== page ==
In Doug Coupland’s blurb to Lynn Crosbie’s Life is About Losing Everything, he comments that “it’s almost terrifying how deep this book goes, and how quickly it gets there.” The book is certainly intense, a blend of fact and fiction about a time period in the author’s life. I made the mistake of beginning it after a rather bad day, and after the first few chapters, had to stop because it was too depressing. Then again, with a title like that, what did I expect, eh?
To be fair, I think Crosbie’s book will strike a certain kind of reader as utterly beautiful, poignant and heart wrenching. It just didn’t work for me. (That’s not just because of my first, aborted attempt at reading it. I did give it another couple of tries before giving up. Full disclosure: I did not finish the book. I did try, but ultimately I decided to move on.)
The book saunters from vignette to vignette, some chapters in the form of lists, others more straightforward narrative. The story wanders, as if we had a glimpse right into the mind of the author as she thinks first of one memory and then another, and then perhaps doubles back to an earlier event, and so on. It’s not an easy read — the writing is soaked in bitterness and anger. Crosbie’s style is just sharp and biting enough to avoid being whiny, but hell, this novel cuts deep.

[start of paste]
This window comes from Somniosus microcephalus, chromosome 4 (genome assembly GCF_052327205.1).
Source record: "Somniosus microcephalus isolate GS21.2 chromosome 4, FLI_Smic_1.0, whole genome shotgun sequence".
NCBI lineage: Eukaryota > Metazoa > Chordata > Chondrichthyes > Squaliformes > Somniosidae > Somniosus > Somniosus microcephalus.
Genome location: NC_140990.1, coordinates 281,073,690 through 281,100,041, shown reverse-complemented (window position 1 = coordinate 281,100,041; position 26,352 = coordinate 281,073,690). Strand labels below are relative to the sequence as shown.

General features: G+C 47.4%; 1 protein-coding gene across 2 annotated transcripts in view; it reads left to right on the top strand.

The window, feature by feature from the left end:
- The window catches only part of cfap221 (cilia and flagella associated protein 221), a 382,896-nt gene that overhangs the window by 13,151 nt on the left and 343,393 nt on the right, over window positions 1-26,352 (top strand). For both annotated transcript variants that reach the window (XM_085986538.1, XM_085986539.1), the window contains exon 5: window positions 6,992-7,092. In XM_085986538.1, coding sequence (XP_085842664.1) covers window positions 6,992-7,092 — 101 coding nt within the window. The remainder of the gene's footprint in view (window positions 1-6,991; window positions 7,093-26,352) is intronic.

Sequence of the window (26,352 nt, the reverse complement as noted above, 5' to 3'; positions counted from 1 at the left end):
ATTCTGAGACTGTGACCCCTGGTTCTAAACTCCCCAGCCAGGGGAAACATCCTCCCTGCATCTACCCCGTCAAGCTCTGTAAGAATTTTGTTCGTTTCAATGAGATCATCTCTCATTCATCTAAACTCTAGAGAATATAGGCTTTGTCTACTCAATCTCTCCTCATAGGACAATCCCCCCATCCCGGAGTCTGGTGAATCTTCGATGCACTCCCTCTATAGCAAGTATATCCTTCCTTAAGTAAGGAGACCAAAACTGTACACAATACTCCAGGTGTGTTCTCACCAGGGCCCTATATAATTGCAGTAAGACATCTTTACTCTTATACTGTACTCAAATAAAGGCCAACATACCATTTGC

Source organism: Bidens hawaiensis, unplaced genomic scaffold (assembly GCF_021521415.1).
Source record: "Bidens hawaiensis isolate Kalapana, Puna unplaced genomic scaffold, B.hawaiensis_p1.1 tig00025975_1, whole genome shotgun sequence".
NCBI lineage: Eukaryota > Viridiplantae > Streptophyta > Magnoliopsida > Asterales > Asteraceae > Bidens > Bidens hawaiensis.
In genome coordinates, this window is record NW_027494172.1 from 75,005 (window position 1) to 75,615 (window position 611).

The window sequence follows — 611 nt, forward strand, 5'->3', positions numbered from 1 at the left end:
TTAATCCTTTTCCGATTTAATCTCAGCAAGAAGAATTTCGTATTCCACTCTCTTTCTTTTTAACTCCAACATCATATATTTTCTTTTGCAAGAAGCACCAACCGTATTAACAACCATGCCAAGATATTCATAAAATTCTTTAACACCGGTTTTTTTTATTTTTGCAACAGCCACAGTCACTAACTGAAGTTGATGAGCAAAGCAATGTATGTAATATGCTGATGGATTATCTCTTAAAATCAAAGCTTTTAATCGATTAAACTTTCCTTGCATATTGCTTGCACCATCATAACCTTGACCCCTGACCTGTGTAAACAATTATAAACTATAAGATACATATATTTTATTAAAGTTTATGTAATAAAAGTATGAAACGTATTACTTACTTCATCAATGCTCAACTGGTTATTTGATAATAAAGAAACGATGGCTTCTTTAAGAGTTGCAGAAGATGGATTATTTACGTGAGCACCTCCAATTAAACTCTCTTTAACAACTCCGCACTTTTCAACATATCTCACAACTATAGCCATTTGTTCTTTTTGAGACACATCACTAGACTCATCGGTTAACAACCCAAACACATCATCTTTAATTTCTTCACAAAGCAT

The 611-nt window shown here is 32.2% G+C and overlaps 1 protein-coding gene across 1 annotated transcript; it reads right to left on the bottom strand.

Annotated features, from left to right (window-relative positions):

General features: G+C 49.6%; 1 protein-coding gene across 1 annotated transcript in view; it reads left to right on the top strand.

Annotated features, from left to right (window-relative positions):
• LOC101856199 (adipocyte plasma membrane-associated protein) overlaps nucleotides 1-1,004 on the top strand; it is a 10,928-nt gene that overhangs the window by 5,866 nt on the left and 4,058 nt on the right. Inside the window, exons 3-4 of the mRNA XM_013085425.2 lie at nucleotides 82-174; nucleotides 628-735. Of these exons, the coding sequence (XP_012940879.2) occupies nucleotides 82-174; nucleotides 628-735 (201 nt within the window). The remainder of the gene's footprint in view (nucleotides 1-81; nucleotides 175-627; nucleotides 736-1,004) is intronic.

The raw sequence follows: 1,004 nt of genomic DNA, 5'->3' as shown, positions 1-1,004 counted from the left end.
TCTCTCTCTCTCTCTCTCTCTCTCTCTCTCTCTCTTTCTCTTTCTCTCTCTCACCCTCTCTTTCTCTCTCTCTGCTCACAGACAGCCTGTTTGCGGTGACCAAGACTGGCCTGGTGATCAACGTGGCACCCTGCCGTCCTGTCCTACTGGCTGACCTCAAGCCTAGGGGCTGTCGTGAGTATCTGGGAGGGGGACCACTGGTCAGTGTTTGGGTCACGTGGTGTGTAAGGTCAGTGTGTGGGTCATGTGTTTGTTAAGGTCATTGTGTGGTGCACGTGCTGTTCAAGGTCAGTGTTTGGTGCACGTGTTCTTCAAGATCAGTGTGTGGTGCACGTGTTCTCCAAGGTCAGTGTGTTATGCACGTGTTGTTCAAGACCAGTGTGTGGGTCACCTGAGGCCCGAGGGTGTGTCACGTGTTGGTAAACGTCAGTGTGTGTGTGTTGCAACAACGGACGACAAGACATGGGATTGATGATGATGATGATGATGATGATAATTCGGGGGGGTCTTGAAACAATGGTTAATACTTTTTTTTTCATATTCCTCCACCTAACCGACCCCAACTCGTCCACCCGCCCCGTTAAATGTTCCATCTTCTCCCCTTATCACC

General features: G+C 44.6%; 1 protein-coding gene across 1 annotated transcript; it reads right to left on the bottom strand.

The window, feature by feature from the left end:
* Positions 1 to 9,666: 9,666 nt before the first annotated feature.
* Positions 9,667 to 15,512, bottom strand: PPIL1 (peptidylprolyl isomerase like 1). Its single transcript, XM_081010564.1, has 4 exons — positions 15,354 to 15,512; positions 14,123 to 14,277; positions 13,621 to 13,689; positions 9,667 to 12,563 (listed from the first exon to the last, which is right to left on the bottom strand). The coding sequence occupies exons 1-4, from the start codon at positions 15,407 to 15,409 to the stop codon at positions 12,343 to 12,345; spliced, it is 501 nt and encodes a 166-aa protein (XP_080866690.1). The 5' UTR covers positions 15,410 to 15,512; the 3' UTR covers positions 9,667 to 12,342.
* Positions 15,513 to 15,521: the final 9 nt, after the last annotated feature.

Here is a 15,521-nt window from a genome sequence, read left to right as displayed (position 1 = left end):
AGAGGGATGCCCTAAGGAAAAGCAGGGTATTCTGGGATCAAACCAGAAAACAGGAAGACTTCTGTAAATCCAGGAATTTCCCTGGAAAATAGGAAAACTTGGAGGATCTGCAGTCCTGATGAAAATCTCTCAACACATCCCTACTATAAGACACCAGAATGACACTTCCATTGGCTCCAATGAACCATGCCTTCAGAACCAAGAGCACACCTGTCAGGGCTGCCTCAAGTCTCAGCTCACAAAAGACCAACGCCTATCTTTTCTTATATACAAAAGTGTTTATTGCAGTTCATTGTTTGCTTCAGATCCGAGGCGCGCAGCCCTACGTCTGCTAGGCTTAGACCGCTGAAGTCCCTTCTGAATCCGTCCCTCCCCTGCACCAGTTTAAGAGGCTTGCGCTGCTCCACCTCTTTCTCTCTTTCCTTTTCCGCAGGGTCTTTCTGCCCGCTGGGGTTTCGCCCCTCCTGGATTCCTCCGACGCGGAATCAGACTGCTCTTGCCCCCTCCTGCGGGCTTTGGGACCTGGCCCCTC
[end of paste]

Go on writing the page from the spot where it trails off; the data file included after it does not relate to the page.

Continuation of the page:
There’s a fine line between raw emotion and self-indulgence, and to my mind, this book crossed that line. The randomness of the vignettes, and the slapdash nature in which they were compiled added to the feeling that despite the hodgepodge of episodes, they all began to sound equally bitter. Blogger Buried in Print says that rather than the traditional beginning, middle and end narrative, Life is “all middle.” This maintains just that intensity that Crosbie is clearly going for, and is perhaps the reason other book reviews recommend dipping into Life a bit at a time rather than in one sitting.
Crosbie’s writing is tight and with a definite bite. However, the format of the book just didn’t work for me, and I ended up realizing that I simply didn’t care what other horrible, depressing slice of life was going to be revealed next.
Thank you to House of Anansi for an advance reading copy of this book in exchange for an honest review.